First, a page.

August 14, 2006

UAlbany Mourns Death Of President Kermit Hall

By: by Joel Stashenko, The Business Review


Higher education in New York and the United States lost a dynamic leader when University at Albany President Kermit Hall died Sunday, State University of New York Board of Trustees' Chairman Thomas Egan said.

"As leader of the University at Albany, President Hall brought to that institution a drive for academic excellence, a commitment to enhancing campus life and an understanding of the university's global role," Egan said.

Hall, 61, was pronounced dead on Sunday afternoon at Hilton Head Regional Medical Center in South Carolina, where he and his wife Phyllis were vacationing. He was pulled from the water by beachgoers after apparently becoming distressed about 100 yards off-shore. It was not clear whether Hall drowned or was stricken while swimming.

UAlbany officials said they would release more information Monday as it becomes available. Phyllis Hall was not hurt.

Hall took over as UAlbany's 17th president on Feb. 1, 2005. One of his first acts was to announce that in lieu of an inaugural ceremony, the college would use $100,000 to start the Inaugural Scholarship Fund for undergraduates. Hall and his wife personally contributed $10,000 to the fund, which now stands at nearly $3 million.

Among Hall's priorities at UAlbany was the improvement of the college's academic standards. Next month, the university will begin an honors college, an advanced academic program for its best and most ambitious students.

Hall also tried to improve UAlbany's foreign exchange programs, especially in China. During six trips to China as UAlbany president, he signed formal student- and faculty-exchange agreements with East China Normal University, Nanjing University and other institutions.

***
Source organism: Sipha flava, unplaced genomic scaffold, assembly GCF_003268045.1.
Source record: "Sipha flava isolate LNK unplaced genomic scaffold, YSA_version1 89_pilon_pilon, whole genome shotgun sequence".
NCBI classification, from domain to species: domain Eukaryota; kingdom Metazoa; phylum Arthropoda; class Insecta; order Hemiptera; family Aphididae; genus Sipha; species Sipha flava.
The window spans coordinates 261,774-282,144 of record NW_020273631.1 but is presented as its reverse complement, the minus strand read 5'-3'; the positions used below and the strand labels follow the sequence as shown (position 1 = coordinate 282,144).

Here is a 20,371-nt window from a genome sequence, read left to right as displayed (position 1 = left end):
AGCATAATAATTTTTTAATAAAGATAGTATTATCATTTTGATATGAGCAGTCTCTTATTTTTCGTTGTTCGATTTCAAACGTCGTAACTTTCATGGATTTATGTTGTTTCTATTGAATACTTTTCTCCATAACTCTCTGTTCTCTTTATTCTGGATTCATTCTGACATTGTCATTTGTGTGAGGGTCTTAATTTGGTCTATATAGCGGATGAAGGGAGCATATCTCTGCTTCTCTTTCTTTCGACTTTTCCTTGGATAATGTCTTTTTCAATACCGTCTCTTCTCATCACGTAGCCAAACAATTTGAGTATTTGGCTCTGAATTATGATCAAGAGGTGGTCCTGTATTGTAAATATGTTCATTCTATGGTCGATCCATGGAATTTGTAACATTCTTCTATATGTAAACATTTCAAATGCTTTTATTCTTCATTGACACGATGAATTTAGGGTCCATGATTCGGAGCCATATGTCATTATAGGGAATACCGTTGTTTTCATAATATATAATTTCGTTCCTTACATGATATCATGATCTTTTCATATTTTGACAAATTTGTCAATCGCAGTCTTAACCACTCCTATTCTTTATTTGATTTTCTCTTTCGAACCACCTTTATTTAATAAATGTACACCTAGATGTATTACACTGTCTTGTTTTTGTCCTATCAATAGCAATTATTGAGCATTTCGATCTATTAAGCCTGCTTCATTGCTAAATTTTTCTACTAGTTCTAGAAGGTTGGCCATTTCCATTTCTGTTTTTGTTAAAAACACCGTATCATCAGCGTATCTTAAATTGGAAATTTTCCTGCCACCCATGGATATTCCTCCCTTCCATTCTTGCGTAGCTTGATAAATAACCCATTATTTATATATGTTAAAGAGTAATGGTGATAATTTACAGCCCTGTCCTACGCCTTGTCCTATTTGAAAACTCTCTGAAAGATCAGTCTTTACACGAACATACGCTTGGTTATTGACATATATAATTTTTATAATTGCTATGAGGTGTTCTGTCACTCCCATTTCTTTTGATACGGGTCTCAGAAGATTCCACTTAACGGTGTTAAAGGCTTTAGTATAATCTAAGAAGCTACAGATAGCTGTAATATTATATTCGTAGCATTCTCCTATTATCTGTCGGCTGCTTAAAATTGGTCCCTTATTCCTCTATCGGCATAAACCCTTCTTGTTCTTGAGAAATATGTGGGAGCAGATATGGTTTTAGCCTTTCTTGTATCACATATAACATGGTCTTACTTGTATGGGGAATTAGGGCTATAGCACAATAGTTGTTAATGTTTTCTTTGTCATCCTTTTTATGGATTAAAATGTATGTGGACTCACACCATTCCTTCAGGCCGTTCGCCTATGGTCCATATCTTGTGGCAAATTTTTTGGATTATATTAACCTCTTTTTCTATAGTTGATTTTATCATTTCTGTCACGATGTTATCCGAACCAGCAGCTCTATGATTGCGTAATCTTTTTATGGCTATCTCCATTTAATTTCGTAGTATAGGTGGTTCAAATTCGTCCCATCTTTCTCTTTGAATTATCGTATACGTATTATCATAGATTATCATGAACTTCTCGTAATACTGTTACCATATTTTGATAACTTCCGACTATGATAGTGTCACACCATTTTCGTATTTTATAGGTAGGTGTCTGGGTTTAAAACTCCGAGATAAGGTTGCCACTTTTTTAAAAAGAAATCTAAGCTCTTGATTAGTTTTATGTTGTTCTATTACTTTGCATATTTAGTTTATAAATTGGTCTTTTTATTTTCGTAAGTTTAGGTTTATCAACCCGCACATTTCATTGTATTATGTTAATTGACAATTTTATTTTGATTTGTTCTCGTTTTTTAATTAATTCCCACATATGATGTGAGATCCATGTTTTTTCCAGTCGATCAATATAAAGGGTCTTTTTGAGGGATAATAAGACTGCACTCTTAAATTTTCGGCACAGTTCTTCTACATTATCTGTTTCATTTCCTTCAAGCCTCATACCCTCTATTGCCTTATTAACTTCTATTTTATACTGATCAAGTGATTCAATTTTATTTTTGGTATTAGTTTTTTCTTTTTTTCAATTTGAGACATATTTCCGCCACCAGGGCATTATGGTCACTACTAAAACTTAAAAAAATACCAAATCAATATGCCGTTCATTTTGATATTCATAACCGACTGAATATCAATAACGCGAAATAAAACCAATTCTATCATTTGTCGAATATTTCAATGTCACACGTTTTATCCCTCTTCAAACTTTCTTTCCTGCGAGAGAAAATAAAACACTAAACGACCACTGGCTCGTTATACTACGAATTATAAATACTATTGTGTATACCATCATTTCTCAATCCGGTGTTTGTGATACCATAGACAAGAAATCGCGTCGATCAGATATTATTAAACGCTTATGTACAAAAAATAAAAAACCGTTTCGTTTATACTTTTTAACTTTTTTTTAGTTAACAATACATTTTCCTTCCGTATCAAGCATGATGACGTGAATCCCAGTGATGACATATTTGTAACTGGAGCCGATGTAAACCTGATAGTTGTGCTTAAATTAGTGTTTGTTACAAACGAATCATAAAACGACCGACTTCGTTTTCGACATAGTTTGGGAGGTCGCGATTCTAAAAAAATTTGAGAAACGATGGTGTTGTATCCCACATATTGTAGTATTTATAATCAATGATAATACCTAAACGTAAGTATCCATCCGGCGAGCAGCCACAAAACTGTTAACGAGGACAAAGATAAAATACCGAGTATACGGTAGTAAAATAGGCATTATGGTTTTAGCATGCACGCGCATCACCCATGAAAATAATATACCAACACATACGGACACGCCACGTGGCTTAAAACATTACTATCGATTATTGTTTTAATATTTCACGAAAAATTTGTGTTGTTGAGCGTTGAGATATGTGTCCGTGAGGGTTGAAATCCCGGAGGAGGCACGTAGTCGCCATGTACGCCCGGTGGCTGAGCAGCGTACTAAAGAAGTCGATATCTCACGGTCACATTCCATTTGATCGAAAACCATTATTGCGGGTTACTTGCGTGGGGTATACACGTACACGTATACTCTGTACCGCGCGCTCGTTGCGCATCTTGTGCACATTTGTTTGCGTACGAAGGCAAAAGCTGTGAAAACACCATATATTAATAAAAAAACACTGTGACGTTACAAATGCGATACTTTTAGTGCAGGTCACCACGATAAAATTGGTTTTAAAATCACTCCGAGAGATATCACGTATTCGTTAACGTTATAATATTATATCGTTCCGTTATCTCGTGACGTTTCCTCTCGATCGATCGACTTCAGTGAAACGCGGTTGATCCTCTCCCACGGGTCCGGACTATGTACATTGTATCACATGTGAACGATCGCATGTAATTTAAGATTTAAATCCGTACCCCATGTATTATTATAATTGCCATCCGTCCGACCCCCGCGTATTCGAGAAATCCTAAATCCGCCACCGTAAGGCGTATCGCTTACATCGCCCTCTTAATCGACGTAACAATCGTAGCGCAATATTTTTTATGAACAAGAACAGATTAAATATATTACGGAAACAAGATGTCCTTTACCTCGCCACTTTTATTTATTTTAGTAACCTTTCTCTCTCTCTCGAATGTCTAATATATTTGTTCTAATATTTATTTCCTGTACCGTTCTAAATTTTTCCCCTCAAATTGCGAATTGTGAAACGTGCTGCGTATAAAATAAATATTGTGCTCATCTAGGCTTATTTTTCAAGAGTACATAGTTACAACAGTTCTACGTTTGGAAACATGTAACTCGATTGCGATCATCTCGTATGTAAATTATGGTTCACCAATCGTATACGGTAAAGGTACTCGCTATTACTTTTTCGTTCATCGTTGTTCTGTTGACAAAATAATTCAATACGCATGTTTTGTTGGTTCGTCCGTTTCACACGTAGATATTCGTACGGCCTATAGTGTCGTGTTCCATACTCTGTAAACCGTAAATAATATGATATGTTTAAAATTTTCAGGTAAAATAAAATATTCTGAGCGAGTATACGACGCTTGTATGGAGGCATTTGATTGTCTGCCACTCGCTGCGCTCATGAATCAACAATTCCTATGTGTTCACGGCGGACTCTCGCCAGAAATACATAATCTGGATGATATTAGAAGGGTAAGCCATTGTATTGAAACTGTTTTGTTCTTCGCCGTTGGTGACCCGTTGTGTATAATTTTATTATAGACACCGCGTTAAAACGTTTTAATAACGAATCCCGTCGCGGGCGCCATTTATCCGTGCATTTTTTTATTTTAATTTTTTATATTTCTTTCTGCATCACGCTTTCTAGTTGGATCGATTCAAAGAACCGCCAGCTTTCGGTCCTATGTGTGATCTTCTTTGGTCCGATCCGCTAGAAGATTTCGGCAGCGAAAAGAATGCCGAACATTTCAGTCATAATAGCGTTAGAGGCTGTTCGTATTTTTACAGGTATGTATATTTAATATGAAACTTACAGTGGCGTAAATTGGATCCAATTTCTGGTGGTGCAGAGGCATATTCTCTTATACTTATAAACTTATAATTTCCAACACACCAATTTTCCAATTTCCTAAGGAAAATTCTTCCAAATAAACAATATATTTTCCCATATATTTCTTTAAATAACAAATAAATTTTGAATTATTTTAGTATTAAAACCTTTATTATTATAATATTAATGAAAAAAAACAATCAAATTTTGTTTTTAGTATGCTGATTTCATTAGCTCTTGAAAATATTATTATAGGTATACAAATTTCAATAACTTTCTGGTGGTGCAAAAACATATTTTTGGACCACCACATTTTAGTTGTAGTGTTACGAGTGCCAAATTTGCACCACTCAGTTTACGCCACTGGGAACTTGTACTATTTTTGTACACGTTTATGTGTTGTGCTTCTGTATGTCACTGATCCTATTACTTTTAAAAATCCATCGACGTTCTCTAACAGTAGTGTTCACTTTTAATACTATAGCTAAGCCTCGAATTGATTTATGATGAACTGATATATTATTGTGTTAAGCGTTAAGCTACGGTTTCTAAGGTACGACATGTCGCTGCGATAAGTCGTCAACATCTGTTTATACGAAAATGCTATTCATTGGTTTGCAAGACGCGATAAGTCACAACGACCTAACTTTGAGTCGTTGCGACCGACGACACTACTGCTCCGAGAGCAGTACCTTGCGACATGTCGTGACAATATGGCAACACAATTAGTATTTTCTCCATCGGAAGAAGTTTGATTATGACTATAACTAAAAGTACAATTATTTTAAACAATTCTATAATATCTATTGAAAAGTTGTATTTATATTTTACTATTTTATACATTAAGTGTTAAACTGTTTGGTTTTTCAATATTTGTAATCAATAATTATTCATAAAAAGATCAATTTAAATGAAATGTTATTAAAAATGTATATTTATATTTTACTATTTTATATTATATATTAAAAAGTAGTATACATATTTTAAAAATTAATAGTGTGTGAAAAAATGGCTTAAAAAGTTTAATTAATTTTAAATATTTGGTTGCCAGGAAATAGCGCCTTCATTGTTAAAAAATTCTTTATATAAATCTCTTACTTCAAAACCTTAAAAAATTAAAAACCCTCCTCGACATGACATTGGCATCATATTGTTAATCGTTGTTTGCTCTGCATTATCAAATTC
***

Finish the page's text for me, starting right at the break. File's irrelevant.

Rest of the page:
During his most recent visit, in July, Hall also represented the State University of New York in negotiations over the opening of a SUNY campus at Nanjing University.

"Kermit Hall was a distinguished scholar and mentor to students and faculty alike who, as president for far too short a time, made enormous contributions to the academic advances of the University at Albany," said SUNY Chancellor John Ryan, who was acting UAlbany president before Hall arrived. "The State University has lost a colleague of vision, integrity and dynamism."

Gov. George Pataki said Hall also advanced the nanotechnology center at UAlbany, which the governor called "unparalleled" in the United States. In June, Pataki said the UAlbany nanotechnology center was an integral factor in the decision by Advanced Micro Devices to build a new computer chip manufacturing plant in Malta, Saratoga County.

"He has been both an outstanding university and community leader," Pataki said in a statement released by his office.

Before coming to Albany, Hall was president of Utah State University and a former provost and vice president for academic affairs at North Carolina State University. He was also an administrator and professor at Ohio State University, the University of Tulsa, the University of Florida, Wayne State University and Vanderbilt University.

Hall was a native of Akron, Ohio, who was educated at the University of Akron, Syracuse University, Yale University and the University of Minnesota.

He was recognized as a scholar of constitutional law. In 1992, former President Clinton appointed Hall to the Assassination Records Review Board, which reviewed the public release of documents related to the assassination of John F. Kennedy. Hall was also a member of an NCAA task force on the future of intercollegiate athletics.

Rensselaer Polytechnic Institute President Shirley Ann Jackson, whose college collaborated with Hall and UAlbany on several projects, said she lost a "new friend."

"He was just getting started," she said. "We will miss him terribly."